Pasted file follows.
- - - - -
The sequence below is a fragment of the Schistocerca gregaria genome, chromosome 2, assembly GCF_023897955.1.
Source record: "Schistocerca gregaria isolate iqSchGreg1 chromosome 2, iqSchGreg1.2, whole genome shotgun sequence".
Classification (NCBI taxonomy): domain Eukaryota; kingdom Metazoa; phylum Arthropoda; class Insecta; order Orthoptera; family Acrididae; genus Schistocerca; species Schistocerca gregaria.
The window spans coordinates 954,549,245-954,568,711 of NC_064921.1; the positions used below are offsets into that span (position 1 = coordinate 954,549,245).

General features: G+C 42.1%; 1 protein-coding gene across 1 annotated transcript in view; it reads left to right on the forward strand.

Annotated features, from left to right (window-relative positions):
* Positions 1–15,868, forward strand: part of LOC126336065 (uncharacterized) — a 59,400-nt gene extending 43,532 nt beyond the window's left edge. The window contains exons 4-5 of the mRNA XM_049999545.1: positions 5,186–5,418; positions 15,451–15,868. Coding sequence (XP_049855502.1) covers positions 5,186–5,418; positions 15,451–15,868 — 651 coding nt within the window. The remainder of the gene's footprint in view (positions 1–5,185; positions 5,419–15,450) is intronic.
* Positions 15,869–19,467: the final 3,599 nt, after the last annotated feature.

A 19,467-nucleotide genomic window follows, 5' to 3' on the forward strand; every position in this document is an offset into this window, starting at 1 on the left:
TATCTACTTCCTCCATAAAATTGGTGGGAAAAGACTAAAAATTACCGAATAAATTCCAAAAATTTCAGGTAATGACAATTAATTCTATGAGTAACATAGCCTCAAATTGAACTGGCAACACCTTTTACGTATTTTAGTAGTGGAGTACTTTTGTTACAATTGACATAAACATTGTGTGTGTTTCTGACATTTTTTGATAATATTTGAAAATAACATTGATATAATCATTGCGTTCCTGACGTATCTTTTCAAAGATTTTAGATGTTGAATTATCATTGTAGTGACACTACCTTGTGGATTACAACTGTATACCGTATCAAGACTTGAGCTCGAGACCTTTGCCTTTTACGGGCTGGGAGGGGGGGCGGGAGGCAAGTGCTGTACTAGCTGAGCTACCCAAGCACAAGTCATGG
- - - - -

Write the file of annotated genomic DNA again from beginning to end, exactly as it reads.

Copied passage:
The sequence below is a fragment of the Schistocerca gregaria genome, chromosome 2, assembly GCF_023897955.1.
Source record: "Schistocerca gregaria isolate iqSchGreg1 chromosome 2, iqSchGreg1.2, whole genome shotgun sequence".
Classification (NCBI taxonomy): domain Eukaryota; kingdom Metazoa; phylum Arthropoda; class Insecta; order Orthoptera; family Acrididae; genus Schistocerca; species Schistocerca gregaria.
The window spans coordinates 954,549,245-954,568,711 of NC_064921.1; the positions used below are offsets into that span (position 1 = coordinate 954,549,245).

General features: G+C 42.1%; 1 protein-coding gene across 1 annotated transcript in view; it reads left to right on the forward strand.

Annotated features, from left to right (window-relative positions):
* Positions 1–15,868, forward strand: part of LOC126336065 (uncharacterized) — a 59,400-nt gene extending 43,532 nt beyond the window's left edge. The window contains exons 4-5 of the mRNA XM_049999545.1: positions 5,186–5,418; positions 15,451–15,868. Coding sequence (XP_049855502.1) covers positions 5,186–5,418; positions 15,451–15,868 — 651 coding nt within the window. The remainder of the gene's footprint in view (positions 1–5,185; positions 5,419–15,450) is intronic.
* Positions 15,869–19,467: the final 3,599 nt, after the last annotated feature.

A 19,467-nucleotide genomic window follows, 5' to 3' on the forward strand; every position in this document is an offset into this window, starting at 1 on the left:
TATCTACTTCCTCCATAAAATTGGTGGGAAAAGACTAAAAATTACCGAATAAATTCCAAAAATTTCAGGTAATGACAATTAATTCTATGAGTAACATAGCCTCAAATTGAACTGGCAACACCTTTTACGTATTTTAGTAGTGGAGTACTTTTGTTACAATTGACATAAACATTGTGTGTGTTTCTGACATTTTTTGATAATATTTGAAAATAACATTGATATAATCATTGCGTTCCTGACGTATCTTTTCAAAGATTTTAGATGTTGAATTATCATTGTAGTGACACTACCTTGTGGATTACAACTGTATACCGTATCAAGACTTGAGCTCGAGACCTTTGCCTTTTACGGGCTGGGAGGGGGGGCGGGAGGCAAGTGCTGTACTAGCTGAGCTACCCAAGCACAAGTCATGG